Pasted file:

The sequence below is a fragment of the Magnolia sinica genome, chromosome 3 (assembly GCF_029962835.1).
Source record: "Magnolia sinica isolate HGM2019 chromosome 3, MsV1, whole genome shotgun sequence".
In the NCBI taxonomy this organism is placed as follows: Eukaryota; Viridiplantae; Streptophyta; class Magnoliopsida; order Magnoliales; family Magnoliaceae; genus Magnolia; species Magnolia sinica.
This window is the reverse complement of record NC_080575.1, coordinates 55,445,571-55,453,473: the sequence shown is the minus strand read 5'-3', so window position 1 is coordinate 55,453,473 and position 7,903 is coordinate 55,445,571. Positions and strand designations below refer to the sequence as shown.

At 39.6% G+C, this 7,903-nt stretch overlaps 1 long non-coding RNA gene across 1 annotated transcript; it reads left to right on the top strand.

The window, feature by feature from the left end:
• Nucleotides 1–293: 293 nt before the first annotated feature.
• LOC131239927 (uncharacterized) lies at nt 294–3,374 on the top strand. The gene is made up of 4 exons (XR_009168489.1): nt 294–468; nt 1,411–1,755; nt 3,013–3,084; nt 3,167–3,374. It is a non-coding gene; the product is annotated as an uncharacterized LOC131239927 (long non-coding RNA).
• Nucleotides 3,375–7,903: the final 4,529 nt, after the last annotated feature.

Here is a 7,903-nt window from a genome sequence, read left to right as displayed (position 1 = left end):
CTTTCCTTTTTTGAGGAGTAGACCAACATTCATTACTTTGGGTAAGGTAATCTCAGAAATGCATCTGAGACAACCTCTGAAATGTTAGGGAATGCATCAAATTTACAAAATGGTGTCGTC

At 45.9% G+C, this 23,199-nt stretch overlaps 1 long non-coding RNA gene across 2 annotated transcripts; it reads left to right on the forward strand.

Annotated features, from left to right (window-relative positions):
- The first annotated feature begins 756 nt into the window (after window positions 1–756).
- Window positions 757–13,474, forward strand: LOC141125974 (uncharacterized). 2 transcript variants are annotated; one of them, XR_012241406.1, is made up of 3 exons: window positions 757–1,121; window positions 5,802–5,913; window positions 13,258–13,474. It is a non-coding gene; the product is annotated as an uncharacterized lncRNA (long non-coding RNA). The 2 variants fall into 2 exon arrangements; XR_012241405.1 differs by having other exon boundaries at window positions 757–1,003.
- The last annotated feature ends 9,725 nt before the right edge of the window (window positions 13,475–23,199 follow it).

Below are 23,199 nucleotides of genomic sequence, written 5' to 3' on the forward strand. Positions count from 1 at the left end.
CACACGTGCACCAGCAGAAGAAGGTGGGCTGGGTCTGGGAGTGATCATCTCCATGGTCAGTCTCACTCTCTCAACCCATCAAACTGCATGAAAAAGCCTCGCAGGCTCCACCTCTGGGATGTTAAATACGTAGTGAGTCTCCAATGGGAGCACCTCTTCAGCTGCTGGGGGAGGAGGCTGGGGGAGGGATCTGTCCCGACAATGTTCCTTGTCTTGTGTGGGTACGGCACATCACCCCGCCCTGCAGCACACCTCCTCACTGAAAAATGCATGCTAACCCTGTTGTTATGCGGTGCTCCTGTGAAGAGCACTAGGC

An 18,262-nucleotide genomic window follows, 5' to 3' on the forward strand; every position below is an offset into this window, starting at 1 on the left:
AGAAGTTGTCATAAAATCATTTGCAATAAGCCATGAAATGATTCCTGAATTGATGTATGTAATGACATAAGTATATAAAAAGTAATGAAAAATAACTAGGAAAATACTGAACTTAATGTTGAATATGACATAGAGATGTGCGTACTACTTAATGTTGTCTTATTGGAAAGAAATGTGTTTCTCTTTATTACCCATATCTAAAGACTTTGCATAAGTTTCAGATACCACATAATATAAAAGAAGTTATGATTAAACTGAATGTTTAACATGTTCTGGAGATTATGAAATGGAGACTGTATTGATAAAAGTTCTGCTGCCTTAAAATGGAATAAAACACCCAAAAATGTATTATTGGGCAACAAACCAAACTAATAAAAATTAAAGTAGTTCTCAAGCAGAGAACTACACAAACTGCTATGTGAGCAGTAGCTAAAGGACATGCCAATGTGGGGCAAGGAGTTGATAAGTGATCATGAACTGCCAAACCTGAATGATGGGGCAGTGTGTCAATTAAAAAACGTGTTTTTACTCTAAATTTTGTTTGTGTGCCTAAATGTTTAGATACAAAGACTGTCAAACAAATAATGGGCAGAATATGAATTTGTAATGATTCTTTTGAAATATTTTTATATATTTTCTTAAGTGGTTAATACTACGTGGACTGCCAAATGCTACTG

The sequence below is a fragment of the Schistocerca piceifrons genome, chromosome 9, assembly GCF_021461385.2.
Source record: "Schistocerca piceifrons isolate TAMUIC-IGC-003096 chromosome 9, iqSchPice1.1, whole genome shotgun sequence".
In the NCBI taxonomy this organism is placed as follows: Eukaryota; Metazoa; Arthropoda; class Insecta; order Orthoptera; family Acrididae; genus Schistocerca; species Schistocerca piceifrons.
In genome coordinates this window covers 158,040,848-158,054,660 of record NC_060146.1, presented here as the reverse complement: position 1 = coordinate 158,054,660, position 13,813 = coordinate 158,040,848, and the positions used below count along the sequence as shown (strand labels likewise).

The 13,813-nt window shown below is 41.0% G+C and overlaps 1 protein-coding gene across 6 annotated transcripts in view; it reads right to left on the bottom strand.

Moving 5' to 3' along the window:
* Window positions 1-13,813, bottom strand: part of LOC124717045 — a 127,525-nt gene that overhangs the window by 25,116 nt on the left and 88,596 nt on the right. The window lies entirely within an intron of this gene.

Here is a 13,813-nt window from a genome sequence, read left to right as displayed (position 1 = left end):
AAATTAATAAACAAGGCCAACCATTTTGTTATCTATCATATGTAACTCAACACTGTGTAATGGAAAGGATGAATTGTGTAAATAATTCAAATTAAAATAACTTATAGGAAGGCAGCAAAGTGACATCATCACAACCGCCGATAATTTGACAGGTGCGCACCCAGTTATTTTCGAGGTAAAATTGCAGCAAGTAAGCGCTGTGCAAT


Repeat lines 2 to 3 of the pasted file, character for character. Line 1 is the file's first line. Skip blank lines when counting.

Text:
Source record: "Magnolia sinica isolate HGM2019 chromosome 3, MsV1, whole genome shotgun sequence".
In the NCBI taxonomy this organism is placed as follows: Eukaryota; Viridiplantae; Streptophyta; class Magnoliopsida; order Magnoliales; family Magnoliaceae; genus Magnolia; species Magnolia sinica.